Andrew Lord promises to play “Andrew Lord hockey” once he returns to the Oklahoma City Barons' lineup.
He will deliver board-rocking body checks. He will continue to drop the mitts. He will even nose-dive in front of pucks to help out the goaltender.
“I was born to play a certain way,” he said.
At the same time, Lord wants to have the ability to remember his name in about 20, 30 years. That's why the Barons' rugged forward will take doctors' advice to heart on whether concussion symptoms have completely disappeared.
Lord suffered the head injury during training camp in early October. He can't recall if it happened at practice or in a fight during an exhibition game. All Lord remembers is waking up one morning and not feeling so good.
He has joined a growing number of professional athletes who have been benched because of head injuries. Sidney Crosby of the Pittsburgh Penguins. Colt McCoy of the Cleveland Browns. Justin Morneau of the Minnesota Twins. On Monday, Barons teammate Alex Plante, on a promotion to the Edmonton Oilers, suffered a concussion when his head slammed against the glass on a body check. Plante is out indefinitely.
Lord remains on the Barons' roster sheet on game nights, jersey No. 17 with zeros throughout the stats line. He has missed all 33 games, including the Barons' 4-3 American Hockey League loss to San Antonio on New Year's Eve at the Cox Center.
“It's definitely been tough to just watch,” Lord said. “Things were going so good for me, and four days in training camp — it's been very disappointing. But there's a lot worse things going on in the world right now.”
Lord, who turns 27 in February, will begin a fourth professional season sometime in 2012 — hopefully on the January through March side of 2012 to help the Barons' run toward a second consecutive playoff berth. He will need to get back in game shape, but that might not take too long considering he entered fall camp after “my best summer of training of my career.”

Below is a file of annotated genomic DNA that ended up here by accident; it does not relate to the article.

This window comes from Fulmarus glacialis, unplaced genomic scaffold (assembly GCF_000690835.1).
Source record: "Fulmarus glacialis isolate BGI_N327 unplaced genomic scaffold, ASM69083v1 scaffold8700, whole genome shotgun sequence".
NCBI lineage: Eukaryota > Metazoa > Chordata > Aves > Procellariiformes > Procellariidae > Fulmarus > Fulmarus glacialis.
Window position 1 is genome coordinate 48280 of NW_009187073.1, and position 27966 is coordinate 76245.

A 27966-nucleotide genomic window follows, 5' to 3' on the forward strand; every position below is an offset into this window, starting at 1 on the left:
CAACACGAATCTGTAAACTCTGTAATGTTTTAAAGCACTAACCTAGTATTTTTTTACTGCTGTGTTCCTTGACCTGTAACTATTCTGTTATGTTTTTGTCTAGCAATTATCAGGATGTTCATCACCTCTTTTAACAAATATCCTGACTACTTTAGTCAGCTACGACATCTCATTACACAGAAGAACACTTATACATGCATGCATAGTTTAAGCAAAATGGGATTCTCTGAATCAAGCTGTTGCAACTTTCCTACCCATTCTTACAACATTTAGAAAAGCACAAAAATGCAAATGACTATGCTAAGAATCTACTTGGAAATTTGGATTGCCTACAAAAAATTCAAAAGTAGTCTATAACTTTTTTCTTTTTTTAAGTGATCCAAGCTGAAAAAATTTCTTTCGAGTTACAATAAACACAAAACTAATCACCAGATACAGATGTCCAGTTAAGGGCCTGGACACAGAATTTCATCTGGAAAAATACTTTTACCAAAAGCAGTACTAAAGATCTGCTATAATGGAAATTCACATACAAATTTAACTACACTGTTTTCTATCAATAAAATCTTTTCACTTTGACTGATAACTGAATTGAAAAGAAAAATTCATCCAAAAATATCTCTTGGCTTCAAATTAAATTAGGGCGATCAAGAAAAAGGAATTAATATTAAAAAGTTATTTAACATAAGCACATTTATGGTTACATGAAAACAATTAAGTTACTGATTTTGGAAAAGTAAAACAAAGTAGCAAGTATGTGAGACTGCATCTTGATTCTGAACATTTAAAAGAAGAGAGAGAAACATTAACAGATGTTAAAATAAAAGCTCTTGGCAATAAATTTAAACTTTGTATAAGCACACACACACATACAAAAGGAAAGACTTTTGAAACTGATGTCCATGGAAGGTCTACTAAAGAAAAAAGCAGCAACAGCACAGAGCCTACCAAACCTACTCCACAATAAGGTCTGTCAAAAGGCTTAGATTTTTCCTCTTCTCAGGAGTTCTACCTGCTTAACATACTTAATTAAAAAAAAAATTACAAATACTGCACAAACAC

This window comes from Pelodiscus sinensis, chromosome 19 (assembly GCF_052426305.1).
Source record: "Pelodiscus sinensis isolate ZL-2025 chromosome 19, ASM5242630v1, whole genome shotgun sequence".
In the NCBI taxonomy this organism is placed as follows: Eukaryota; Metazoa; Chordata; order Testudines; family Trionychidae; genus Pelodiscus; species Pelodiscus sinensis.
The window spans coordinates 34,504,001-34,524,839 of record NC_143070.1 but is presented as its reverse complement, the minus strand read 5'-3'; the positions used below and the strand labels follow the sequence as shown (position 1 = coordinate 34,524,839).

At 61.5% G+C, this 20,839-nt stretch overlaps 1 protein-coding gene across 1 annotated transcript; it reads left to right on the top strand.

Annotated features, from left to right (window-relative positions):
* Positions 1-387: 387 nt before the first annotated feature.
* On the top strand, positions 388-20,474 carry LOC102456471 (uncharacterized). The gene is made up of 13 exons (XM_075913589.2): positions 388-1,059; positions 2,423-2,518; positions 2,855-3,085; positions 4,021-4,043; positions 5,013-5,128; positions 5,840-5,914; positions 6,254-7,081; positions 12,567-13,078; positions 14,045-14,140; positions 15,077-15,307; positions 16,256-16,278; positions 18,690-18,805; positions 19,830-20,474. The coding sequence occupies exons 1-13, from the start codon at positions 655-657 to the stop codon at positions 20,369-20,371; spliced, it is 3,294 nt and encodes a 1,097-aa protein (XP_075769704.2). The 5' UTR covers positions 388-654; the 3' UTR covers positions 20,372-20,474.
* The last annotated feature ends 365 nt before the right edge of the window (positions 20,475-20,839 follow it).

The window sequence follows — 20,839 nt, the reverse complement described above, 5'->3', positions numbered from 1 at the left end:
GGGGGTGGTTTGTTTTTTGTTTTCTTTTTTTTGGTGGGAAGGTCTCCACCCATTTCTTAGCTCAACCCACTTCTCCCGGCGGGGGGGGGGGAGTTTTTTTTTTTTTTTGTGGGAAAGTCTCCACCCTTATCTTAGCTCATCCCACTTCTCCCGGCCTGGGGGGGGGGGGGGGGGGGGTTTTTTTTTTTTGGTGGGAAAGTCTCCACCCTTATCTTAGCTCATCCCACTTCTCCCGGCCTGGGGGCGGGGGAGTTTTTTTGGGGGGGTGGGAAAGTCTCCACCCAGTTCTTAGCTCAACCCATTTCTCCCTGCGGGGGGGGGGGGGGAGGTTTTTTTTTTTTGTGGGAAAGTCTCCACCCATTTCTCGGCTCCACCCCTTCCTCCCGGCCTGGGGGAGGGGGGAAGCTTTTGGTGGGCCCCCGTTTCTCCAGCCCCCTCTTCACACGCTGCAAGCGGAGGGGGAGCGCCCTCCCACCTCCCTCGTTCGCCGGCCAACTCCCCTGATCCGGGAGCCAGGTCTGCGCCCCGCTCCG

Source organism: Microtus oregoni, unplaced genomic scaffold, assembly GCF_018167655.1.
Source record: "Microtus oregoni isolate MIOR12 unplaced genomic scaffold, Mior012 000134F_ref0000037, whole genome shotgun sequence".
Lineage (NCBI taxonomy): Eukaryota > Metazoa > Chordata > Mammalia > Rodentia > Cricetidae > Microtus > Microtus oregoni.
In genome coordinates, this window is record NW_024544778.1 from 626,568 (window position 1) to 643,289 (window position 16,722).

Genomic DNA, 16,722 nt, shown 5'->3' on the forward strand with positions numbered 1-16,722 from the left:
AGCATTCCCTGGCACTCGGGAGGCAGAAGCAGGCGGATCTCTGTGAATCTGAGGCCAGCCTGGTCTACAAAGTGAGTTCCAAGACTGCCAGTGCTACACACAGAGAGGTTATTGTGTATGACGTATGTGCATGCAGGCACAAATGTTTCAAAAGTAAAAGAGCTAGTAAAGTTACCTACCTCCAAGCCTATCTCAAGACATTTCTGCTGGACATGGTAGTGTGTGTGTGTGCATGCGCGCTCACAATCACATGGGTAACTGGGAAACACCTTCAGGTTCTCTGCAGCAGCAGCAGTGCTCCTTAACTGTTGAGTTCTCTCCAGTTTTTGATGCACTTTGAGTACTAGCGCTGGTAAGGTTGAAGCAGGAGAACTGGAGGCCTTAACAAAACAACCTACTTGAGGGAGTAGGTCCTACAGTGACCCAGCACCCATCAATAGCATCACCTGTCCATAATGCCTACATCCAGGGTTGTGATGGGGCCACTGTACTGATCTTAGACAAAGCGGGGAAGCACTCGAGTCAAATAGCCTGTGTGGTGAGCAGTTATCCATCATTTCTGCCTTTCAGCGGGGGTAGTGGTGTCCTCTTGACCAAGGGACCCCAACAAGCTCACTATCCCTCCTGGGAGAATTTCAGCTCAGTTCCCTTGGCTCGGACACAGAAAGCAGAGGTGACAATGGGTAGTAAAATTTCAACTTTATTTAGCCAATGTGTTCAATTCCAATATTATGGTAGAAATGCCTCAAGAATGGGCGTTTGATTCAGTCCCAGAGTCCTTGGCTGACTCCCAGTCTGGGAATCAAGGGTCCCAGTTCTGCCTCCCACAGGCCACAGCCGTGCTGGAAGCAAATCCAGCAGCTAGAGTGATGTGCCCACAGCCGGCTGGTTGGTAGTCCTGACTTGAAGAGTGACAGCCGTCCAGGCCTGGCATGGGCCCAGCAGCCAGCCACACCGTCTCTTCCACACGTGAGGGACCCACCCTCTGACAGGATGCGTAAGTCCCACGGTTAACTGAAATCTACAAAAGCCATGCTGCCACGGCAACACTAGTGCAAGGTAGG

The 6-foot-3, 205-pound Vancouver native worked on his strength. Lord polished his hockey skills.
After 2½ seasons with the Wheeling Nailers of the Double-A East Coast Hockey League and 34 games last season with Oklahoma City, Lord was prepared for a full year in the AHL, if not more.
“I wanted to prove to people that I deserved an NHL contract,” he said.
Since suffering the concussion, the recovery process has been slow and often frustrating. Lord has dealt with headaches, eyesight issues, various examinations. He recently started light workouts on the bike, which will complement contact drills and reaction-time tests. All will help verify whether an anxious hockey player can rejoin the teammates who have rocketed Oklahoma City to the best record in the AHL.
Even then, Lord's rough-and-tumble style of play could cause a reoccurrence of concussion symptoms.
“I love hockey. I love to play hockey, and I want what's best for the team,” Lord said. “But with concussion awareness becoming so big and what they know now about brain injuries, I want to be 100 percent before I play. I don't want to suffer any long-term effects.
“It used to be that guys would get their bell rung and play through it. The tests they give now for concussions, they're a good thing. And guys are being more honest now about how they feel. You're not going to see many guys play through it because of what might happen in the long term.”